The cholera bacteria produces a toxin that inhibits the absorption of liquids by the body. It kills because it dehydrates the body. Mortality resulting from severe dehydration may be above 50% if the symptoms are untreated. Oral rehydration treatment (ORT) and rapid intravenous rehydration therapy (RIT) avoid deaths in most cases. Chemoprofilaxis and vaccination are not recommended. Mass treatment with antibiotics may lead to emergence of drug resistance and vaccination has been effective in only 50% of those who receive it and only for few months. In addition, being vaccinated may give a false sense of protection. The key to effective control is environmental sanitation.
During the 19th century six cholera pandemics (epidemics of global proportions) originated in the Indian subcontinent. Cholera reached the Americas during these pandemics. The disease reached epidemic proportions In the United States three times during the last century. These epidemics have been studied by geographer Gerald Pyle. He pointed out that when three epidemics are compared differences in spread are related to changes in transportation and urban environments. Cholera disappeared from the industrialized world in this century.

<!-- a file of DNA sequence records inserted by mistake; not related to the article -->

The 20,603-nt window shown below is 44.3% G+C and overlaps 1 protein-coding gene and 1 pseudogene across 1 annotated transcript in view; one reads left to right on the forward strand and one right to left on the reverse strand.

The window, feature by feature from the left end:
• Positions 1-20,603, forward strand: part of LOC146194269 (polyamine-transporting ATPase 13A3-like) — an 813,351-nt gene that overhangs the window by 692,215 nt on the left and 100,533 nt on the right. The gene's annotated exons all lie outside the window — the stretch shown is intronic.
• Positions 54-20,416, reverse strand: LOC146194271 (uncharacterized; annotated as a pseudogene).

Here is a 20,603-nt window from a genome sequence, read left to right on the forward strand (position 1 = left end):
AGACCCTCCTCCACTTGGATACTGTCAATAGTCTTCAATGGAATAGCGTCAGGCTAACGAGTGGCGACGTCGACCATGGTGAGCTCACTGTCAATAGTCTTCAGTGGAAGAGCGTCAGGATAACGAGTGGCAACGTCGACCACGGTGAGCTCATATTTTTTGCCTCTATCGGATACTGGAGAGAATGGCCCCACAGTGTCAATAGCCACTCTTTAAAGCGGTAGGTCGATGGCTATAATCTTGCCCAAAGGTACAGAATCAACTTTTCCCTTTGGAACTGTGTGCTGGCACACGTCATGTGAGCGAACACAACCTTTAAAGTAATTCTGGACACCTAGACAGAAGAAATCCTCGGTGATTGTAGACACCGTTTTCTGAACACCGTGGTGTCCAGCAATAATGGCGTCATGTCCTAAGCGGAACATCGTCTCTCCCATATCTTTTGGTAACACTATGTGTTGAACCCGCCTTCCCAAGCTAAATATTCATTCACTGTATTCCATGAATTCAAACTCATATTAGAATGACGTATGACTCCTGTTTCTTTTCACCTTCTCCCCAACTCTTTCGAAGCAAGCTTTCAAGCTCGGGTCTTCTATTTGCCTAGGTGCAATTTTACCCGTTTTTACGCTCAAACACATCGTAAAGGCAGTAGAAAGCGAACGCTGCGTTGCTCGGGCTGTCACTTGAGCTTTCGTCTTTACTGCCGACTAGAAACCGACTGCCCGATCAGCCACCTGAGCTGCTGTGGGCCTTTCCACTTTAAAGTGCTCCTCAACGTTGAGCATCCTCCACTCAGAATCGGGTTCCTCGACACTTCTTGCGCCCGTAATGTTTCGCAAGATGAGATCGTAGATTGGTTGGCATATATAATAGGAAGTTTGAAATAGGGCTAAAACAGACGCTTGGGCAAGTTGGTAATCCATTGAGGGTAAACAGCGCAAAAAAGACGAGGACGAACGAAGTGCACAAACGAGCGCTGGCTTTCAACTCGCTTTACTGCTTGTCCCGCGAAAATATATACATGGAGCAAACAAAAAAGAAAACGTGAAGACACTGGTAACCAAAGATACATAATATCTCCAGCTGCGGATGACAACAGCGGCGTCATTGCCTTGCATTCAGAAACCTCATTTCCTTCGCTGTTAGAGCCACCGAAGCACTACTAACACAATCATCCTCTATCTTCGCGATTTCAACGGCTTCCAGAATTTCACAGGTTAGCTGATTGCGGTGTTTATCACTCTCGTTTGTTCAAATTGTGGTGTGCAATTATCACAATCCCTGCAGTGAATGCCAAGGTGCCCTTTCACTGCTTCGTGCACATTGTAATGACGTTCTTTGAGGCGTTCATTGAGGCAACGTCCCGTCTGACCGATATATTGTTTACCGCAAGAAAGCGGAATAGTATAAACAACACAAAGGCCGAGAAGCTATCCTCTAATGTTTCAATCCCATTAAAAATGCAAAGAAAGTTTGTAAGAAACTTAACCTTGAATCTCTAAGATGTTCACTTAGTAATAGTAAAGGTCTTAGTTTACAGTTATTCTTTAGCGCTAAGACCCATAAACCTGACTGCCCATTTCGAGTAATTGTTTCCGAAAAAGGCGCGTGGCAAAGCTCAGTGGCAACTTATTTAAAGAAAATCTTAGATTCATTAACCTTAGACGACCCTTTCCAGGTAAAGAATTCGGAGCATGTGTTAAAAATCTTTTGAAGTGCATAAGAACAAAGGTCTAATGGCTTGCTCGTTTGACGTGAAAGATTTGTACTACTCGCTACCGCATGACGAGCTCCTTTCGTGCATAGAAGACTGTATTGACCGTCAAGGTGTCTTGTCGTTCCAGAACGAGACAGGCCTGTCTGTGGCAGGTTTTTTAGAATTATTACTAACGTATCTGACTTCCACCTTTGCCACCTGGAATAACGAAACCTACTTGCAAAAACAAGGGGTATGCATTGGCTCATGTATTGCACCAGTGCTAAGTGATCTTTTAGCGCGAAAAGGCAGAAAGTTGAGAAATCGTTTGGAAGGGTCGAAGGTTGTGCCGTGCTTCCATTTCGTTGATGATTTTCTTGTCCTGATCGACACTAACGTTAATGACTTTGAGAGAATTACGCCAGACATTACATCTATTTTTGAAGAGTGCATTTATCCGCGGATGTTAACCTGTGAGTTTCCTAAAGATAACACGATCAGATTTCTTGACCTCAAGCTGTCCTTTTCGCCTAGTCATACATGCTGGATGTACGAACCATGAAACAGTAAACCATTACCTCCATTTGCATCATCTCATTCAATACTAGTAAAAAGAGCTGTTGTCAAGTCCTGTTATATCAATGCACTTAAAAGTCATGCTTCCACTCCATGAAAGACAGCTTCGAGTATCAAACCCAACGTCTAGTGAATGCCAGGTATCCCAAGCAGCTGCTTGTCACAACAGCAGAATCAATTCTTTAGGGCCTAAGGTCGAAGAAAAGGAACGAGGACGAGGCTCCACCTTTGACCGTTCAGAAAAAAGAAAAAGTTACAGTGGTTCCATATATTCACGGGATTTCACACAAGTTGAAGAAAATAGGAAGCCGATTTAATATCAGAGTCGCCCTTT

Cholera Vibrio 01 occurs as two biotypes, they are the classical and El Tor biotypes. Each biotype also occurs as two serotypes, Ogawa and Inaba. El Tor biotype was first identified in 1960 among pilgrims to Mecca who fell ill in the El Tor quarantine station on the Saudi Arabian coast of the Red Sea. El Tor biotype has a lower case fatality rate and produces more asymptomatic carriers than the classic biotype (one in eight cases is severe with El Tor and one in two with the classic type). The relatively milder El Tor replaced the more severe classic type throughout the world in the 1960s. The 19th century pandemics were caused by the classic cholera biotype. This 20th century pandemic is thus, the seventh and the first one caused by El Tor biotype. The displacement of the classical type by El Tor has been explained in terms of El Tor's greater duration of excretion from infected hosts and its greater ability to survive on surfaces and in night soil. However, other considerations are being explored. An endemic focus of an unique western hemisphere strain of biotype El Tor, serotype Inaba exists along the coast of Louisiana, Texas and possibly northern Mexico. Cholera infections with the classical biotype still occur on the Indian subcontinent.